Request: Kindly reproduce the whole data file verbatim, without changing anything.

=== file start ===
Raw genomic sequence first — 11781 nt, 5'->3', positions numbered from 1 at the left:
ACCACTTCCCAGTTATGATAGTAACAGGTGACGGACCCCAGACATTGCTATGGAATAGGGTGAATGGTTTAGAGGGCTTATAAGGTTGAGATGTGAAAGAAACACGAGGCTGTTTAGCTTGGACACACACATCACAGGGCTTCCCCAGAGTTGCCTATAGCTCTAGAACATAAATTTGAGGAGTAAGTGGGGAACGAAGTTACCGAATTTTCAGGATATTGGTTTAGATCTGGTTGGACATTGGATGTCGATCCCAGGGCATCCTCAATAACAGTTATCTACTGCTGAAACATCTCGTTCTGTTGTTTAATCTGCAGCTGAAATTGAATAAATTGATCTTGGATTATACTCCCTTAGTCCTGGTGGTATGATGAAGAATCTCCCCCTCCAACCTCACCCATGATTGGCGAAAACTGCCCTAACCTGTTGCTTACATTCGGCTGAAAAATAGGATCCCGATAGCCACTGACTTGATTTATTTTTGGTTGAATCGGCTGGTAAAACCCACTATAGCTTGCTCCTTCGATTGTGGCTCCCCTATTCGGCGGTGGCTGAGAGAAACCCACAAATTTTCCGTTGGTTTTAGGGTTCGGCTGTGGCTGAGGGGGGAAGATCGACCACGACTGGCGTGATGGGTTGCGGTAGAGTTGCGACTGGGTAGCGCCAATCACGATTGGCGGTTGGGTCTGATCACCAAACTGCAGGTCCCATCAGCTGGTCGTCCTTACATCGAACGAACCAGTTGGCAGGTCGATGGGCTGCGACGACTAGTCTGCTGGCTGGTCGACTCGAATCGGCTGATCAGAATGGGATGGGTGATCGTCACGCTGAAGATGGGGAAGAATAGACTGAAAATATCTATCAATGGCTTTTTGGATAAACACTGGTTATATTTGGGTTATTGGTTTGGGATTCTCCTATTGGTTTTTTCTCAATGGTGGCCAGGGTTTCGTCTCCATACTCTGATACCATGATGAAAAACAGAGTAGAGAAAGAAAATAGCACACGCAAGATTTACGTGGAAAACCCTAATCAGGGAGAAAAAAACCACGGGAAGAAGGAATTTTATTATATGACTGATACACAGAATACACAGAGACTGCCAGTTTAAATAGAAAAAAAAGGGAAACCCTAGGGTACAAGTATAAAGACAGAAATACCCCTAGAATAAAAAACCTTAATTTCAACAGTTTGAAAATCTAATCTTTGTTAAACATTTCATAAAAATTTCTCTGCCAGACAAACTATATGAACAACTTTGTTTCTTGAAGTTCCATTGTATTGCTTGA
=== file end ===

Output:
Raw genomic sequence first — 11781 nt, 5'->3', positions numbered from 1 at the left:
ACCACTTCCCAGTTATGATAGTAACAGGTGACGGACCCCAGACATTGCTATGGAATAGGGTGAATGGTTTAGAGGGCTTATAAGGTTGAGATGTGAAAGAAACACGAGGCTGTTTAGCTTGGACACACACATCACAGGGCTTCCCCAGAGTTGCCTATAGCTCTAGAACATAAATTTGAGGAGTAAGTGGGGAACGAAGTTACCGAATTTTCAGGATATTGGTTTAGATCTGGTTGGACATTGGATGTCGATCCCAGGGCATCCTCAATAACAGTTATCTACTGCTGAAACATCTCGTTCTGTTGTTTAATCTGCAGCTGAAATTGAATAAATTGATCTTGGATTATACTCCCTTAGTCCTGGTGGTATGATGAAGAATCTCCCCCTCCAACCTCACCCATGATTGGCGAAAACTGCCCTAACCTGTTGCTTACATTCGGCTGAAAAATAGGATCCCGATAGCCACTGACTTGATTTATTTTTGGTTGAATCGGCTGGTAAAACCCACTATAGCTTGCTCCTTCGATTGTGGCTCCCCTATTCGGCGGTGGCTGAGAGAAACCCACAAATTTTCCGTTGGTTTTAGGGTTCGGCTGTGGCTGAGGGGGGAAGATCGACCACGACTGGCGTGATGGGTTGCGGTAGAGTTGCGACTGGGTAGCGCCAATCACGATTGGCGGTTGGGTCTGATCACCAAACTGCAGGTCCCATCAGCTGGTCGTCCTTACATCGAACGAACCAGTTGGCAGGTCGATGGGCTGCGACGACTAGTCTGCTGGCTGGTCGACTCGAATCGGCTGATCAGAATGGGATGGGTGATCGTCACGCTGAAGATGGGGAAGAATAGACTGAAAATATCTATCAATGGCTTTTTGGATAAACACTGGTTATATTTGGGTTATTGGTTTGGGATTCTCCTATTGGTTTTTTCTCAATGGTGGCCAGGGTTTCGTCTCCATACTCTGATACCATGATGAAAAACAGAGTAGAGAAAGAAAATAGCACACGCAAGATTTACGTGGAAAACCCTAATCAGGGAGAAAAAAACCACGGGAAGAAGGAATTTTATTATATGACTGATACACAGAATACACAGAGACTGCCAGTTTAAATAGAAAAAAAAGGGAAACCCTAGGGTACAAGTATAAAGACAGAAATACCCCTAGAATAAAAAACCTTAATTTCAACAGTTTGAAAATCTAATCTTTGTTAAACATTTCATAAAAATTTCTCTGCCAGACAAACTATATGAACAACTTTGTTTCTTGAAGTTCCATTGTATTGCTTGA